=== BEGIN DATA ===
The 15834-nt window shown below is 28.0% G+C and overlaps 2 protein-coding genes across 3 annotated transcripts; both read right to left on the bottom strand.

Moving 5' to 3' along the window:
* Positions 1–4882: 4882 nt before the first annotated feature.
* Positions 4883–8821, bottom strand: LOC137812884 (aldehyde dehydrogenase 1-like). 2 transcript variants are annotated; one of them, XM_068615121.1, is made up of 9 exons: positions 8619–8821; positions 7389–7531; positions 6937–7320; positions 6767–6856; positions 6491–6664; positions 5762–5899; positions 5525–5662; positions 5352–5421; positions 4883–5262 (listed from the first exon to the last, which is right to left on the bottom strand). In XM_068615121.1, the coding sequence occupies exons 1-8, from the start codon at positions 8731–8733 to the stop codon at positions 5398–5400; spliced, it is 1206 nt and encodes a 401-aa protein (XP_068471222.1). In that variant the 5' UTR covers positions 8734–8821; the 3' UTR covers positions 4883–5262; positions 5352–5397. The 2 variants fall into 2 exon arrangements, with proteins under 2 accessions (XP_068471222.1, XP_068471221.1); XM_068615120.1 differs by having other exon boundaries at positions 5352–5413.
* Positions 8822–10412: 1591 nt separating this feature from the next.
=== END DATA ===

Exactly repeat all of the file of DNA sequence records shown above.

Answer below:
The 15834-nt window shown below is 28.0% G+C and overlaps 2 protein-coding genes across 3 annotated transcripts; both read right to left on the bottom strand.

Moving 5' to 3' along the window:
* Positions 1–4882: 4882 nt before the first annotated feature.
* Positions 4883–8821, bottom strand: LOC137812884 (aldehyde dehydrogenase 1-like). 2 transcript variants are annotated; one of them, XM_068615121.1, is made up of 9 exons: positions 8619–8821; positions 7389–7531; positions 6937–7320; positions 6767–6856; positions 6491–6664; positions 5762–5899; positions 5525–5662; positions 5352–5421; positions 4883–5262 (listed from the first exon to the last, which is right to left on the bottom strand). In XM_068615121.1, the coding sequence occupies exons 1-8, from the start codon at positions 8731–8733 to the stop codon at positions 5398–5400; spliced, it is 1206 nt and encodes a 401-aa protein (XP_068471222.1). In that variant the 5' UTR covers positions 8734–8821; the 3' UTR covers positions 4883–5262; positions 5352–5397. The 2 variants fall into 2 exon arrangements, with proteins under 2 accessions (XP_068471222.1, XP_068471221.1); XM_068615120.1 differs by having other exon boundaries at positions 5352–5413.
* Positions 8822–10412: 1591 nt separating this feature from the next.